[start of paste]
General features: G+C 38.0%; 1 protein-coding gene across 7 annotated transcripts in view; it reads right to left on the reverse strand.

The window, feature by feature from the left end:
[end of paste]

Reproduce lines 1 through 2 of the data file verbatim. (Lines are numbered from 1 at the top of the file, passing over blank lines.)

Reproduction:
General features: G+C 38.0%; 1 protein-coding gene across 7 annotated transcripts in view; it reads right to left on the reverse strand.

The window, feature by feature from the left end: